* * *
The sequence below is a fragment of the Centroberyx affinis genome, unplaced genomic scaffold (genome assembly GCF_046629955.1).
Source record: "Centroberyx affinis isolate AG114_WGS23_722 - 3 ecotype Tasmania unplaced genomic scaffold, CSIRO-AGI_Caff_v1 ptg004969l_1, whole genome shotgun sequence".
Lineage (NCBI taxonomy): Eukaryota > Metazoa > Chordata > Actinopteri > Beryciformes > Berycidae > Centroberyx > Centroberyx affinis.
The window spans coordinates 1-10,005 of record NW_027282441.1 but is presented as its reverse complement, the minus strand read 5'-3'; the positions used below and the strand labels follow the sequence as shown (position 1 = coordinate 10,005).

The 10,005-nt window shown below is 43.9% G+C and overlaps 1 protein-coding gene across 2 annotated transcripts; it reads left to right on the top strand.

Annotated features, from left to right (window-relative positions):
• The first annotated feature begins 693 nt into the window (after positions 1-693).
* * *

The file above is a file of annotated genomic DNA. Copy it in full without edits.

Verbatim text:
The sequence below is a fragment of the Centroberyx affinis genome, unplaced genomic scaffold (genome assembly GCF_046629955.1).
Source record: "Centroberyx affinis isolate AG114_WGS23_722 - 3 ecotype Tasmania unplaced genomic scaffold, CSIRO-AGI_Caff_v1 ptg004969l_1, whole genome shotgun sequence".
Lineage (NCBI taxonomy): Eukaryota > Metazoa > Chordata > Actinopteri > Beryciformes > Berycidae > Centroberyx > Centroberyx affinis.
The window spans coordinates 1-10,005 of record NW_027282441.1 but is presented as its reverse complement, the minus strand read 5'-3'; the positions used below and the strand labels follow the sequence as shown (position 1 = coordinate 10,005).

The 10,005-nt window shown below is 43.9% G+C and overlaps 1 protein-coding gene across 2 annotated transcripts; it reads left to right on the top strand.

Annotated features, from left to right (window-relative positions):
• The first annotated feature begins 693 nt into the window (after positions 1-693).